Porters provide valuable support to the Indian Army and hence, should be paid wages at par at the lowest pay-scale applicable to multi-tasking staff

Supreme Court: In the matter where the rights of the posters working for the Indian Army were I n question, the Court said that the porters provide valuable support to the Indian Army and are an integral, if not indispensable, requirement of operations in border areas i.e. the high risk/highly active field areas and hence, they should be paid wages at par at the lowest pay-scale applicable to multi-tasking staff.

Taking note of the fact that the porters are civilians who possess an innate knowledge of the terrain and its hazards who are engaged for the carriage of stores, stocking of posts, collection of water, replenishment of ammunition, clearance of tracks and evacuation of casualties, the Court said that the porters belong to the poorest strata of society but they work, albeit as casual labour, for long years with little regard of safety. Faced with disability, injury and many times death, their families have virtually no social security. Such a situation cannot be contemplated having regard to the mandate in Articles 14 and 16 of the Constitution.

Considering the fact that a scheme has already been finalized by the Ministry of Defence in consultation with the Indian Army for the engagement of “seasonal civilian labour in high risk/highly active field areas”, the Court gave the below mentioned directions to be kept in mind while finalizing the scheme:

  • The aspect of payment of minimum wages at the prevailing ‘Nerrik Rates’ as provided in the scheme requires a fresh look. Further, if there are provisions enabling additional payments to be made (either by way of allowances or otherwise) for work in high altitude areas or in high risk/active field areas, such payments shall be allowed under the scheme.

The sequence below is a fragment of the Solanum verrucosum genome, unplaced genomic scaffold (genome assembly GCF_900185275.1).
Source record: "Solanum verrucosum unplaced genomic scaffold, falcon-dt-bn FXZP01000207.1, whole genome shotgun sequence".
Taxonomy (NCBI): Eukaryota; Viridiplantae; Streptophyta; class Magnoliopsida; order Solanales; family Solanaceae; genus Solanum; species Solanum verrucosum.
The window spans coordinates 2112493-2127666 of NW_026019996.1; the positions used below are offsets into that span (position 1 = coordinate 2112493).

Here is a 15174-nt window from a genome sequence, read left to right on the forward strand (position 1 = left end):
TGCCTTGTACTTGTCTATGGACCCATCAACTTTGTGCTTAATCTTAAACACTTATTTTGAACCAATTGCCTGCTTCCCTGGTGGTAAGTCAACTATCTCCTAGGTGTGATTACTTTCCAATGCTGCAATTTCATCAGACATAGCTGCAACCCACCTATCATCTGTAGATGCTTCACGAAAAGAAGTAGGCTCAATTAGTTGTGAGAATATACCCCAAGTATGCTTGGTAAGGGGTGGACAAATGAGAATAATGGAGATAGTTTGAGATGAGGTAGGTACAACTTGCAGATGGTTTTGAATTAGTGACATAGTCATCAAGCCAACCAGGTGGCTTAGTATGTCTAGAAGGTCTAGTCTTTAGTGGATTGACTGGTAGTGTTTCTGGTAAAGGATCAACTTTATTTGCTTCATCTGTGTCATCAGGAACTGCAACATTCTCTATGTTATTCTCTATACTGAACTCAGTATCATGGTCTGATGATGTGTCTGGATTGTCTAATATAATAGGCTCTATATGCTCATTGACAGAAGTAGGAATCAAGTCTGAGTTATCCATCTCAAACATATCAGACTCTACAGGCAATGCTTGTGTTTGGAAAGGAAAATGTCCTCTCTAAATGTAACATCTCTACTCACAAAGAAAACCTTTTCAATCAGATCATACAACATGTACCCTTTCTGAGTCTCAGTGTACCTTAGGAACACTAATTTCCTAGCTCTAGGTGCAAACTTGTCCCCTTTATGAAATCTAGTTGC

• The scheme must provide for regular medical facilities including in the case of injury or disability.
  • The amount of compensation in the case of death or permanent disability should also be looked at afresh and suitably enhanced. The present scheme provides for an interim relief of Rs. 20, 000 to be sanctioned at the discretion of the local formation commander. A maximum payment of Rupees two lakhs as applicable under the Workmen’s Compensation Act, 1923 is contemplated. The provision for compensation shall be enhanced to provide for dignified payments in the event of death or disability.
  • A onetime severance grant of Rs. 50, 000 is provided in the proposed scheme subject to a minimum service of ten years. This measly payment on severance does not fulfil the mandate of fairness, on the part of the State. Hence, the terminal benefits should be enhanced so as to provide for compensation not less than at a rate computed at 15 days’ salary for every completed year of service.

The bench of T.S. Thakur and Dr. D.Y. Chandrachud, JJ asked the Union Government to finalise the scheme within 3 months. [Yash Pal v. Union of India, 2017 SCC OnLine SC 8, decided on 02.01.2017]

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